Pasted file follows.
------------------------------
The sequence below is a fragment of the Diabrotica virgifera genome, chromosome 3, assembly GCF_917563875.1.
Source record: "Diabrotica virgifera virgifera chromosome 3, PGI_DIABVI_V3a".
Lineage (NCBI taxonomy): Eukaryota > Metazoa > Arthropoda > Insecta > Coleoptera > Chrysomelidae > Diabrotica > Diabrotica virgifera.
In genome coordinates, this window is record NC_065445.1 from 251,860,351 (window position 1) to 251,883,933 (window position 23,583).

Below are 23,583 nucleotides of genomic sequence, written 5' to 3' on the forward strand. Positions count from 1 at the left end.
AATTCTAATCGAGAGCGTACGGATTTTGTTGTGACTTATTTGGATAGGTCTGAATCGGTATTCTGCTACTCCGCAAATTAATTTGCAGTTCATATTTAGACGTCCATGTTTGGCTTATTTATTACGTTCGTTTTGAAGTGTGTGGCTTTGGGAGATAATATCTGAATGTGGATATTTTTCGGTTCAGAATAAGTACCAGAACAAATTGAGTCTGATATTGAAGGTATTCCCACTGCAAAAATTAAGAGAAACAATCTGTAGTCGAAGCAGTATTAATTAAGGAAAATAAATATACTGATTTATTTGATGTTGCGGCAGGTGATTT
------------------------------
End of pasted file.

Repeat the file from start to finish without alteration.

The sequence below is a fragment of the Diabrotica virgifera genome, chromosome 3, assembly GCF_917563875.1.
Source record: "Diabrotica virgifera virgifera chromosome 3, PGI_DIABVI_V3a".
Lineage (NCBI taxonomy): Eukaryota > Metazoa > Arthropoda > Insecta > Coleoptera > Chrysomelidae > Diabrotica > Diabrotica virgifera.
In genome coordinates, this window is record NC_065445.1 from 251,860,351 (window position 1) to 251,883,933 (window position 23,583).

Below are 23,583 nucleotides of genomic sequence, written 5' to 3' on the forward strand. Positions count from 1 at the left end.
AATTCTAATCGAGAGCGTACGGATTTTGTTGTGACTTATTTGGATAGGTCTGAATCGGTATTCTGCTACTCCGCAAATTAATTTGCAGTTCATATTTAGACGTCCATGTTTGGCTTATTTATTACGTTCGTTTTGAAGTGTGTGGCTTTGGGAGATAATATCTGAATGTGGATATTTTTCGGTTCAGAATAAGTACCAGAACAAATTGAGTCTGATATTGAAGGTATTCCCACTGCAAAAATTAAGAGAAACAATCTGTAGTCGAAGCAGTATTAATTAAGGAAAATAAATATACTGATTTATTTGATGTTGCGGCAGGTGATTT